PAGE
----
Recent digital reconstructions of a Neanderthal man who lived around 56,000 years ago challenge our preconceived notions about their appearance.
A Brazilian graphic artist utilized scans of an ancient skull to craft a remarkable portrayal of this long-extinct human ancestor.
This particular Neanderthal inhabited the Earth during a period spanning from 130,000 to 40,000 years ago.
Despite the ancient origins of his skeletal remains, this individual was discovered relatively recently, just over a century ago, inside a cave in La Chapelle-aux-Saints, France, by a priest.
Graphic artist Cícero Moraes employed computed tomography (CT) technology to offer a fascinating glimpse into how this ancient man might have looked.
By comparing his skull measurements with those of modern human skulls in a database, missing facial details were reconstructed.
When asked about the man's appearance, Moraes shared his thoughts during an interview: "Curiously, this Neanderthal is the second approximation that the people 'fall in love,' the first one was the 'vampire' of Celakovice."
"The fossil is often referred to as an 'old man' because he was suffering from severe periodontal disease and joint degeneration or arthritis," he continued.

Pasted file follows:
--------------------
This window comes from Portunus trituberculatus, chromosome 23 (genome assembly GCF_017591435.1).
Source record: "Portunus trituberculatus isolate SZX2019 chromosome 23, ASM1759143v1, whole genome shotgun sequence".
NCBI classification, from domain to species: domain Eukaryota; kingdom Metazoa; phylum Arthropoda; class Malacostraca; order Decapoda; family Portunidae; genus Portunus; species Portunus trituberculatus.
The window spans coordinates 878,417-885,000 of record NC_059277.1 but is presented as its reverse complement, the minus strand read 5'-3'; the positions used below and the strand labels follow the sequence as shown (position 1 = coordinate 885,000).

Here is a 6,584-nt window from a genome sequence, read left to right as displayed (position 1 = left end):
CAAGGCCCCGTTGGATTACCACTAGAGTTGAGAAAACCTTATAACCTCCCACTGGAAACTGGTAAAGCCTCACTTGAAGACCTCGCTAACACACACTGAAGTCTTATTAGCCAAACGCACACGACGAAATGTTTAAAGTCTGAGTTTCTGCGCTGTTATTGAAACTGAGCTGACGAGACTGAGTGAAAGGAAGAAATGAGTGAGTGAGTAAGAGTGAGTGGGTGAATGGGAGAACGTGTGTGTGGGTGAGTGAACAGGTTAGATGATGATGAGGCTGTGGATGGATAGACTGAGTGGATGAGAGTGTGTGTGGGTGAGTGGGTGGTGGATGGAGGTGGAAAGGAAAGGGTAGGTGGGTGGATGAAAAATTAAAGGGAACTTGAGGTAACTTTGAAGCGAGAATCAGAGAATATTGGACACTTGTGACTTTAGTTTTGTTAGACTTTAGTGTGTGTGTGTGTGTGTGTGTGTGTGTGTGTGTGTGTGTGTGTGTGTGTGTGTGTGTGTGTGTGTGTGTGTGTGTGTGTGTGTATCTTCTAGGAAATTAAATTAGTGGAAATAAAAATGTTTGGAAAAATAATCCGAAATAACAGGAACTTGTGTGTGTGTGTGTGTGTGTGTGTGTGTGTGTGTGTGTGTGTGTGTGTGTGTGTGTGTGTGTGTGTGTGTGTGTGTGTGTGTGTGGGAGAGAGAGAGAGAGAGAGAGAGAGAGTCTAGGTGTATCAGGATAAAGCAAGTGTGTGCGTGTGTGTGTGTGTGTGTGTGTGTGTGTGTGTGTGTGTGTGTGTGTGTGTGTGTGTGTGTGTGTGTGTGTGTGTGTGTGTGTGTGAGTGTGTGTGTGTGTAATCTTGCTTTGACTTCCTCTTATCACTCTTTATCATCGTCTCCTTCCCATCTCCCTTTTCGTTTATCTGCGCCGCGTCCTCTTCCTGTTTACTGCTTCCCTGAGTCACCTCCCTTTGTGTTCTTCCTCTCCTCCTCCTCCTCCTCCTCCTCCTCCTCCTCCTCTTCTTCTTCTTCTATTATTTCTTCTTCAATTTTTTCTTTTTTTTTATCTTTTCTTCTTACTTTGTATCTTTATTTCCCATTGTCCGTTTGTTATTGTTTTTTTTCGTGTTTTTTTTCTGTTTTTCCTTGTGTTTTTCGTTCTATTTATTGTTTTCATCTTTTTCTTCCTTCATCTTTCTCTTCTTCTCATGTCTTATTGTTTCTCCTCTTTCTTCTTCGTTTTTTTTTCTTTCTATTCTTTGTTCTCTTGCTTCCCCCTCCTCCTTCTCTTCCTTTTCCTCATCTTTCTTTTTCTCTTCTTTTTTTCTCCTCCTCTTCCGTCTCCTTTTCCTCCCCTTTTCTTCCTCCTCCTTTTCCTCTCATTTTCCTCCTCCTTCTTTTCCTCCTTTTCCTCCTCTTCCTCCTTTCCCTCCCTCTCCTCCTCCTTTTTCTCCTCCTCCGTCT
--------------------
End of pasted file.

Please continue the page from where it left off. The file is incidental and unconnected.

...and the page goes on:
"The ability of this individual to survive such severe ailments indicates that he probably had help from others."
Moraes also had a conversation with Live Science, where he elaborated on the reason for creating two images.
"We generated two images, one more objective with just the bust in sepia tone without hair and another more speculative and colorful with a beard and hair," he said.
"This image shows how Neanderthals were similar to us, but at the same time, they were different, with more obvious peculiarities such as the absence of a chin, for example."
"Even so, it is impossible not to look at the image and try to imagine what that individual's life was like thousands of years ago."
The investigation into the extinction of Neanderthals, like any quest into the past, has been a topic of heated debate, marked by a myriad of conflicting theories.
These ancient human relatives shared the Earth with us for roughly 100,000 years before eventually vanishing about 40,000 years ago.
Some theories suggest they struggled to adapt to a shifting climate, while others blame the aggression of Homo sapiens or the potential interbreeding with our human ancestors.
Regardless of the contributing factor, the end result adds a compelling layer to the tapestry of images depicting our ancient predecessors.